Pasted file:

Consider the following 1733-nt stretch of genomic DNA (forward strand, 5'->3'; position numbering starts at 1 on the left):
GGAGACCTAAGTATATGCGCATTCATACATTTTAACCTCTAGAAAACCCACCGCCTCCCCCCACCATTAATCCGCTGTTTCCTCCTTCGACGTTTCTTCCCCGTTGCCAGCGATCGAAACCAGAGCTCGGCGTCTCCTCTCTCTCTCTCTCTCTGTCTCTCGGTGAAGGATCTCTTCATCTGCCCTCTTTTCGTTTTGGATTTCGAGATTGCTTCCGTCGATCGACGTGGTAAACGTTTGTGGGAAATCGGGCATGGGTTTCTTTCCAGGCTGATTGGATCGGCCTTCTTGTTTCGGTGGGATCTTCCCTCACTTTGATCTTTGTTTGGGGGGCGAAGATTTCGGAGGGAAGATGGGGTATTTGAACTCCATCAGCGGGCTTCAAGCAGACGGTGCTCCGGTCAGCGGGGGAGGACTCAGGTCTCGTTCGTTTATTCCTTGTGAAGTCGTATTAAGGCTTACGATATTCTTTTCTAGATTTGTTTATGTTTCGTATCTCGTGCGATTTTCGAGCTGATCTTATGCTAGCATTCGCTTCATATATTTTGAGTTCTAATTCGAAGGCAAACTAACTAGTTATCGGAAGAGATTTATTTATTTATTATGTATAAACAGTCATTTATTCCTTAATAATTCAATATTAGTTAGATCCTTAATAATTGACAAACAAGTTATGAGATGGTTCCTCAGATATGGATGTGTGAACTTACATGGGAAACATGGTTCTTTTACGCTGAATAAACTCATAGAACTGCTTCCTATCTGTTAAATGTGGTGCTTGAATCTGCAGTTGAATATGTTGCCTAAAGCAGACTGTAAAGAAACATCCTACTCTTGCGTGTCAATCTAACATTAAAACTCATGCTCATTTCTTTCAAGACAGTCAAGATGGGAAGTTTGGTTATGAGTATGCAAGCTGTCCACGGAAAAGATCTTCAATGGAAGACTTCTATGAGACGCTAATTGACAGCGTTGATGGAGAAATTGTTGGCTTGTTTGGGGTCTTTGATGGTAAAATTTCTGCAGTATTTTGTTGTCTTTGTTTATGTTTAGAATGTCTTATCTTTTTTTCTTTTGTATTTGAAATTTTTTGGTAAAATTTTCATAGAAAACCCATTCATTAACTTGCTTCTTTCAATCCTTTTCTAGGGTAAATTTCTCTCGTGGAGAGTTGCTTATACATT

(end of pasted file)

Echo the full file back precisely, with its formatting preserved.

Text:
Consider the following 1733-nt stretch of genomic DNA (forward strand, 5'->3'; position numbering starts at 1 on the left):
GGAGACCTAAGTATATGCGCATTCATACATTTTAACCTCTAGAAAACCCACCGCCTCCCCCCACCATTAATCCGCTGTTTCCTCCTTCGACGTTTCTTCCCCGTTGCCAGCGATCGAAACCAGAGCTCGGCGTCTCCTCTCTCTCTCTCTCTCTGTCTCTCGGTGAAGGATCTCTTCATCTGCCCTCTTTTCGTTTTGGATTTCGAGATTGCTTCCGTCGATCGACGTGGTAAACGTTTGTGGGAAATCGGGCATGGGTTTCTTTCCAGGCTGATTGGATCGGCCTTCTTGTTTCGGTGGGATCTTCCCTCACTTTGATCTTTGTTTGGGGGGCGAAGATTTCGGAGGGAAGATGGGGTATTTGAACTCCATCAGCGGGCTTCAAGCAGACGGTGCTCCGGTCAGCGGGGGAGGACTCAGGTCTCGTTCGTTTATTCCTTGTGAAGTCGTATTAAGGCTTACGATATTCTTTTCTAGATTTGTTTATGTTTCGTATCTCGTGCGATTTTCGAGCTGATCTTATGCTAGCATTCGCTTCATATATTTTGAGTTCTAATTCGAAGGCAAACTAACTAGTTATCGGAAGAGATTTATTTATTTATTATGTATAAACAGTCATTTATTCCTTAATAATTCAATATTAGTTAGATCCTTAATAATTGACAAACAAGTTATGAGATGGTTCCTCAGATATGGATGTGTGAACTTACATGGGAAACATGGTTCTTTTACGCTGAATAAACTCATAGAACTGCTTCCTATCTGTTAAATGTGGTGCTTGAATCTGCAGTTGAATATGTTGCCTAAAGCAGACTGTAAAGAAACATCCTACTCTTGCGTGTCAATCTAACATTAAAACTCATGCTCATTTCTTTCAAGACAGTCAAGATGGGAAGTTTGGTTATGAGTATGCAAGCTGTCCACGGAAAAGATCTTCAATGGAAGACTTCTATGAGACGCTAATTGACAGCGTTGATGGAGAAATTGTTGGCTTGTTTGGGGTCTTTGATGGTAAAATTTCTGCAGTATTTTGTTGTCTTTGTTTATGTTTAGAATGTCTTATCTTTTTTTCTTTTGTATTTGAAATTTTTTGGTAAAATTTTCATAGAAAACCCATTCATTAACTTGCTTCTTTCAATCCTTTTCTAGGGTAAATTTCTCTCGTGGAGAGTTGCTTATACATT